Teachers sliding into the DM’s
Most people think they would recognize a predator if they passed them in the halls, but I didn’t.
Allyson Moran, 26, was charged with three felony counts of third-degree criminal sexual conduct and one count of fourth-degree criminal sexual conduct, both involving a student under age 18.
Last year, my senior year at Stockbridge High School, she taught chemistry classes and coached the varsity girls’ soccer team.
She didn’t seem predatory. She seemed like a cool teacher; one who almost blends in with the kids. However, she got too friendly and went too far with a boy under 18, a kid in one of her chemistry classes.
First, they talked during class. Then they added each other on Snapchat. Then they flirted on Snapchat. Then, as WILX-TV reported, she told the student her husband was going to be out of town and invited him to her house.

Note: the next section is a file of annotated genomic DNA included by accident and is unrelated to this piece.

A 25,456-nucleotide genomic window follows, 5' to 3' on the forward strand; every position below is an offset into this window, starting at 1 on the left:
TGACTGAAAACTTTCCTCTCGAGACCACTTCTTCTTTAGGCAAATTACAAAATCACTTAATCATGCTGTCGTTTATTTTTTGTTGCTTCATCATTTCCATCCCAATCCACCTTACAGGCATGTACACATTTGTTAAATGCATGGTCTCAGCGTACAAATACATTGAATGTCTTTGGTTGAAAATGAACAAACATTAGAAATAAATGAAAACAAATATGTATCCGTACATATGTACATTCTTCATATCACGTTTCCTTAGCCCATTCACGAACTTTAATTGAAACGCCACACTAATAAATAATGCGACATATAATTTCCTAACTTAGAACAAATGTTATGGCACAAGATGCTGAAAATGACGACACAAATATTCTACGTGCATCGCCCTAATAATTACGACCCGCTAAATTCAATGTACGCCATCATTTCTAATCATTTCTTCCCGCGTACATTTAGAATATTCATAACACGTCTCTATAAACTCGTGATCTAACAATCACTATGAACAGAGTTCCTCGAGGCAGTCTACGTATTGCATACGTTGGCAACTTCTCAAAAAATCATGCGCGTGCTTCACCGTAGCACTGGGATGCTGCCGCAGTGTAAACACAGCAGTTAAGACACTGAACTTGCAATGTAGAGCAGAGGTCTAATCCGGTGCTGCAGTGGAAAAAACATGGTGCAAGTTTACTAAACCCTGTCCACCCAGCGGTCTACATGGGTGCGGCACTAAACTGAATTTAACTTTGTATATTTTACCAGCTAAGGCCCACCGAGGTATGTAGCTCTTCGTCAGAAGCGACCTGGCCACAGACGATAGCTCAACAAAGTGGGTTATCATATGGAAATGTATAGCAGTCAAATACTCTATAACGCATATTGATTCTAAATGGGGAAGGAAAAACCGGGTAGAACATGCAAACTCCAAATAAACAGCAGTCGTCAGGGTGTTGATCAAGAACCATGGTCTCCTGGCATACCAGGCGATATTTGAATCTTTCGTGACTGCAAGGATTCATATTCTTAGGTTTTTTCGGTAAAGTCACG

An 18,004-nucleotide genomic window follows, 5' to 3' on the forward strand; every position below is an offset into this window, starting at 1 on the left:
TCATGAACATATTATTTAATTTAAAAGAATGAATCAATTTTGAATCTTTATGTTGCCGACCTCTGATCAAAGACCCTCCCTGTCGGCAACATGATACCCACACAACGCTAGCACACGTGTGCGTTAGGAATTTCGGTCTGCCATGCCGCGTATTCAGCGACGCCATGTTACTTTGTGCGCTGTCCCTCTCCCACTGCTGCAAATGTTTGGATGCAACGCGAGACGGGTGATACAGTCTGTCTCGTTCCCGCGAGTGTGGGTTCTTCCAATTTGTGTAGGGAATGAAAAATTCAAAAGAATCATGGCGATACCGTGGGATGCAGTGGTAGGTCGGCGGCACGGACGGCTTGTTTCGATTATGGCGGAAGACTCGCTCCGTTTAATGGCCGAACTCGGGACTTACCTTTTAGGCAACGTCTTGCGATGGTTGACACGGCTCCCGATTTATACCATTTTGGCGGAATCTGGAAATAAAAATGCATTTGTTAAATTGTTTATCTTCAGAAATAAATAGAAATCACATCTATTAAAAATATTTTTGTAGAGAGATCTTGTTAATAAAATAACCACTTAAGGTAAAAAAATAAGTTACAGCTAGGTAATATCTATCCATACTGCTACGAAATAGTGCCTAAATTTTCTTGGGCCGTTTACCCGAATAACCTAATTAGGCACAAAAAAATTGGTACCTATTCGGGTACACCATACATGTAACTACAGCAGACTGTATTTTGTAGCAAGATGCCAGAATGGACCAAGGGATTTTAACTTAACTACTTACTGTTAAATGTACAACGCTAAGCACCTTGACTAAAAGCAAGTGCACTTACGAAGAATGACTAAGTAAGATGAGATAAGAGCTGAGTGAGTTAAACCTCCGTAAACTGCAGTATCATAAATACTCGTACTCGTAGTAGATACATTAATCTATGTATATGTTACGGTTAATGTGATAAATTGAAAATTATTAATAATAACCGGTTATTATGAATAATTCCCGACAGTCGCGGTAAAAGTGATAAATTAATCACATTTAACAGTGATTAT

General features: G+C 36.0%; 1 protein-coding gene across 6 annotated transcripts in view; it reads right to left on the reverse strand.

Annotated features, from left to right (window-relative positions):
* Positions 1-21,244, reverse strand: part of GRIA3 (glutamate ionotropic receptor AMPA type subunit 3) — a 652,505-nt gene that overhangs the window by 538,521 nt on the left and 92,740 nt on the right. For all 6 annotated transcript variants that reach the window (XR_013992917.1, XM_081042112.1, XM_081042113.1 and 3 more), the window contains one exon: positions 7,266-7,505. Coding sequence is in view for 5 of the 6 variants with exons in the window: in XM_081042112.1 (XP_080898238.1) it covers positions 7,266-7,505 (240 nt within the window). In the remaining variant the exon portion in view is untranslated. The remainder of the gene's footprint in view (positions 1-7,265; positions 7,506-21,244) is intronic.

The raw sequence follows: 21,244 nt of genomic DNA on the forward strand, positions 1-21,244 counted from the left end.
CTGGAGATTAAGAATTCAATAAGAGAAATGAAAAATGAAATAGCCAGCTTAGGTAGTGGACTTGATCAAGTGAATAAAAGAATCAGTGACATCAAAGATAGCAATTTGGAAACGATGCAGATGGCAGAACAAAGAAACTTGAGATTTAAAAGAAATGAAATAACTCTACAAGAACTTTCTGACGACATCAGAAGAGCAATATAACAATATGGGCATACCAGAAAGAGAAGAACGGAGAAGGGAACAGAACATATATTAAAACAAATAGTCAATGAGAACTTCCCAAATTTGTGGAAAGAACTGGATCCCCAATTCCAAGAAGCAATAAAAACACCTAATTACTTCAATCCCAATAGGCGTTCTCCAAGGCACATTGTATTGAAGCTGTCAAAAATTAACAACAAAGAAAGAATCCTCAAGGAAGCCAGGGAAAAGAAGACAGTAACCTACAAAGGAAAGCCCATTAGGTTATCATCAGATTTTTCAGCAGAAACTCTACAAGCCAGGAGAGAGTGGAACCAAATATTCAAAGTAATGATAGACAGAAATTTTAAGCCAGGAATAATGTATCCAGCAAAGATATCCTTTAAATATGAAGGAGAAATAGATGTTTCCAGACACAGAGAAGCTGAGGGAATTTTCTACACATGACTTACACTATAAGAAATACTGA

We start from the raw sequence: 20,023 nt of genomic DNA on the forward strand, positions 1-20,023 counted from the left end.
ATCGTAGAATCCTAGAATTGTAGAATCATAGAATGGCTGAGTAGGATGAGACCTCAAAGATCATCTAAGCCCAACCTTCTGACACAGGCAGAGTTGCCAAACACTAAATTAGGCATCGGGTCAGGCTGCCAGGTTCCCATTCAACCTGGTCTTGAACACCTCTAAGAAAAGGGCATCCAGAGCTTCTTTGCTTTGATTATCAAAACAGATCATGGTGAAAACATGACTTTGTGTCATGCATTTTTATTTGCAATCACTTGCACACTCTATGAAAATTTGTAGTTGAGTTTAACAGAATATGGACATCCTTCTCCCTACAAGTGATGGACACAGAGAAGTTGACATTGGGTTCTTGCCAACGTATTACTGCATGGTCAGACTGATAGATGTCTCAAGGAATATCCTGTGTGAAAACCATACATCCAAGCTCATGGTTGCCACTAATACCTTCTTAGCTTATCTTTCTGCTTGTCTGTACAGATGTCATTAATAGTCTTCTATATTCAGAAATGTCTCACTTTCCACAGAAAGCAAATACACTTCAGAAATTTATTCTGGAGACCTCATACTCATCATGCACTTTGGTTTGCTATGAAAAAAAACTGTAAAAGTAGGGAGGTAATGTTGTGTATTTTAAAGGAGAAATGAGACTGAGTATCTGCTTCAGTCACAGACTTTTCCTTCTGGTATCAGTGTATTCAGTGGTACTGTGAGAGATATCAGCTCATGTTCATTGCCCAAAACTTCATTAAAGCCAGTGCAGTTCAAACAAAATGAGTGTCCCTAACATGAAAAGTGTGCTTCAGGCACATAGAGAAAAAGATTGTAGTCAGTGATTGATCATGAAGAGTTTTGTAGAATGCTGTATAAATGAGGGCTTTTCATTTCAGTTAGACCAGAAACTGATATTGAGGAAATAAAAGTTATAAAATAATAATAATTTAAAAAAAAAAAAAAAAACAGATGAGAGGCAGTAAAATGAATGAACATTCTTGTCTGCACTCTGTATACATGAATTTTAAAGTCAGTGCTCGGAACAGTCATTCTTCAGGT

Using forms of social media, such as apps like Snapchat, is apparently becoming a common tool for teachers who wish to get too close with students.
Terry Abbott, a former chief of staff for the U.S. Department of Education, reported in The Washington Post that in 40 percent of reported female teacher sexual misconduct cases, the women used social media to lure students.
This is an issue. While I’m all for good teacher/student engagement, there’s never an appropriate need for a teacher to seek a student out on private social media.
I don’t think enough people take it seriously. I think some people believe there is a difference between an older male teacher crossing a line in person, and a young female teacher crossing the line over social media.
There isn’t. Both are sick enough to consider being sexual with someone significantly younger than them while in a position of power over that person.
Female teachers may not be the stereotype, but it’s time to recognize their potential abuse of power.